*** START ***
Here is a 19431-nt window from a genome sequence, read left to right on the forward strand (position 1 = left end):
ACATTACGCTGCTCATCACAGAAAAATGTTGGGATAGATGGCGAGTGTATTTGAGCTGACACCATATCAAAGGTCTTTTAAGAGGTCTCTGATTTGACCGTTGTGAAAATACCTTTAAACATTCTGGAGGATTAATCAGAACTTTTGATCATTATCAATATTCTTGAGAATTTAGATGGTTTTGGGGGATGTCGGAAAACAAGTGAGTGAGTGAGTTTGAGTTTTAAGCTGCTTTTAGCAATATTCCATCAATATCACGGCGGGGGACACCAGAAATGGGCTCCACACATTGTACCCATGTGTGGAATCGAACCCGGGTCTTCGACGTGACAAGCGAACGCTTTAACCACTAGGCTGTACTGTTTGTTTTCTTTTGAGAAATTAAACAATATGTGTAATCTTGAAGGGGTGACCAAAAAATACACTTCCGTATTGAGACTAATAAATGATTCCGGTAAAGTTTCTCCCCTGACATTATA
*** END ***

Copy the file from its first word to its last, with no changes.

Here is a 19431-nt window from a genome sequence, read left to right on the forward strand (position 1 = left end):
ACATTACGCTGCTCATCACAGAAAAATGTTGGGATAGATGGCGAGTGTATTTGAGCTGACACCATATCAAAGGTCTTTTAAGAGGTCTCTGATTTGACCGTTGTGAAAATACCTTTAAACATTCTGGAGGATTAATCAGAACTTTTGATCATTATCAATATTCTTGAGAATTTAGATGGTTTTGGGGGATGTCGGAAAACAAGTGAGTGAGTGAGTTTGAGTTTTAAGCTGCTTTTAGCAATATTCCATCAATATCACGGCGGGGGACACCAGAAATGGGCTCCACACATTGTACCCATGTGTGGAATCGAACCCGGGTCTTCGACGTGACAAGCGAACGCTTTAACCACTAGGCTGTACTGTTTGTTTTCTTTTGAGAAATTAAACAATATGTGTAATCTTGAAGGGGTGACCAAAAAATACACTTCCGTATTGAGACTAATAAATGATTCCGGTAAAGTTTCTCCCCTGACATTATA